Workplace benefits

Employers may want to consider offering a mortgage advice service as an employee benefit. There are a number of specialists that offer this directly or via the workplace as a flexible benefit, and some services include helpful add-ons such as a moving-in service.

A valuable workplace benefit that employers can offer to help first-time buyers is the lifetime Individual savings accounts (Lisa), where they can get a 25% government bonus on amounts they pay in, says Sarah Steel, director at Better with Money. Offering it through the workplace means that employees can save directly through their pay, making it easier to start saving and to stick to it.

“The launch of this product within a workplace needs to go hand-in-hand with financial education so that employees fully understand the [lifetime Isa] and the rules associated with it, as well as how saving into an Isa can fit into an overall financial plan,” she says. “Savings are held in a normal savings account, which could mean that they are earning an interest rate that is not even keeping up with inflation. For those saving for a house deposit, that means they are losing out on a 25% annual bonus on contributions they make, potentially up to £4,000 a year.”

Another way of helping staff to get onto the property ladder is pension redirect, where they are given the choice to redirect some of their and their employer’s pension contributions into a workplace Isa or a lifetime Isa.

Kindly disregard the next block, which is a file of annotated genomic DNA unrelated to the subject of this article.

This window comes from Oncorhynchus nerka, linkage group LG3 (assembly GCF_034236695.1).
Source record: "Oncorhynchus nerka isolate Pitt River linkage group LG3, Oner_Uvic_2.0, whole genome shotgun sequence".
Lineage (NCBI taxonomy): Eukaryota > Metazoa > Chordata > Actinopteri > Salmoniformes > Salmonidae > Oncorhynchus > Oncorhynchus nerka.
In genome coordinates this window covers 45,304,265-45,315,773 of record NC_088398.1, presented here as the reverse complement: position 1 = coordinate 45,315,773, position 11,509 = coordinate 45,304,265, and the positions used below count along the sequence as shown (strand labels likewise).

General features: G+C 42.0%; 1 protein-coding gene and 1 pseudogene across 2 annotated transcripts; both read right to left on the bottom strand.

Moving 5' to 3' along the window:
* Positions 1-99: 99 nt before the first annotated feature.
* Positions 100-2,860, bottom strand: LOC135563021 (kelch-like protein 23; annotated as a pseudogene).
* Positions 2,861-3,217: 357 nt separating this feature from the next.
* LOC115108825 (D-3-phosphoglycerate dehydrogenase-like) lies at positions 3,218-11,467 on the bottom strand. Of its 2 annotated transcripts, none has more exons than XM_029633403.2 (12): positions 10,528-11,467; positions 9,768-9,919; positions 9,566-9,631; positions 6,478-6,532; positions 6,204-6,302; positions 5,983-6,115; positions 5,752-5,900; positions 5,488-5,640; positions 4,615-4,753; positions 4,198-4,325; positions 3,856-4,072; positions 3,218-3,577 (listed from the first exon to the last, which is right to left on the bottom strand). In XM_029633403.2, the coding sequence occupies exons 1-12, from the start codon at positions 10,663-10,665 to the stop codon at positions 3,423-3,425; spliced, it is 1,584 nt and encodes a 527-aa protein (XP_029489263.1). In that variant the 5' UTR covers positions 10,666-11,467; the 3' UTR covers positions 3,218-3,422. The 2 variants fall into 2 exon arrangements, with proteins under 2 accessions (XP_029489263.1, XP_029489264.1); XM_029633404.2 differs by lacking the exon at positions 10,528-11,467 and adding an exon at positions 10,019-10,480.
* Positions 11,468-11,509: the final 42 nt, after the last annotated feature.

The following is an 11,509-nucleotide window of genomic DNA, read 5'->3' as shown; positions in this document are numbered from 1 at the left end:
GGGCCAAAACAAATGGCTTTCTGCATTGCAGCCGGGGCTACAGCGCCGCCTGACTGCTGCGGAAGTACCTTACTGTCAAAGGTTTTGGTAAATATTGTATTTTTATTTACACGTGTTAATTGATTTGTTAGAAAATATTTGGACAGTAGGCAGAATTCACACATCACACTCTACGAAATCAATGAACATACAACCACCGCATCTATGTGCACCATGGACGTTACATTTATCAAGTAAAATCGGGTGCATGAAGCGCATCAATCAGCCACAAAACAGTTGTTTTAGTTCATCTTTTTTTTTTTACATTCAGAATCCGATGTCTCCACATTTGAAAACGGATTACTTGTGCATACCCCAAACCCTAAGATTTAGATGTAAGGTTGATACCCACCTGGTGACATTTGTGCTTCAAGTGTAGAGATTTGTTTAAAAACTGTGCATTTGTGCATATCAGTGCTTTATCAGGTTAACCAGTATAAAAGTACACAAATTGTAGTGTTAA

“This is a fantastic approach as it means that younger employees are getting financial support to save for their first home while they’re still saving for retirement,” explains Steel. “Employers may also want to look into offering webinars for first-time home buyers that not only raise awareness of the [lifetime Isa], but also educate staff on the whole process of buying a home, improving credit scores and finding the right mortgage.”

With the cost-of-living crisis putting pressure on household finances, it is now even more difficult than ever for first-time buyers to get on the property ladder, so any support that employers can offer their workforce can be helpful.

Share plans, such as sharesave schemes, through which staff can save up to £500 a month, and a share incentive plan, under which shares are held by a trustee on behalf of an employee, can help workers save for a deposit, says Watts-Lay.

“There are also a couple of variations of the Help-to-Buy scheme such as the mortgage guarantee scheme announced last year, which enables lenders to purchase a guarantee on mortgages where a borrower has a 5% deposit,” he says.

Different approaches

An alternative approach that employers could take is offering a scheme to assist first-time buyers with a home deposit, perhaps replacing a bonus scheme or built into their contract of employment or remuneration.

Rob Peters, principal at Simple Fast Mortgage, says: “[This can be] an attractive incentive to bring in more younger talent given property ownership is high on their agenda, and could help with staff retention as those employees could only be eligible for the deposit assistance if they stayed at the business a certain number of years.”

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Employers can also support first-time buyers by helping them to understand how mortgages work, or by linking up with mortgage brokers to provide educational seminars. Local arrangements between employers and brokers that give reduced mortgage advice fees to employees or mortgage clinics at the employer’s premises to help answer questions and educate potential future borrowers may also be beneficial.

As Scott Taylor-Barr, financial adviser at Carl Summers Financial Services, concludes: “Both are simple and cheap for the employer to set up and offer great value to the employee, as well as helping the broker generate new business and clients.”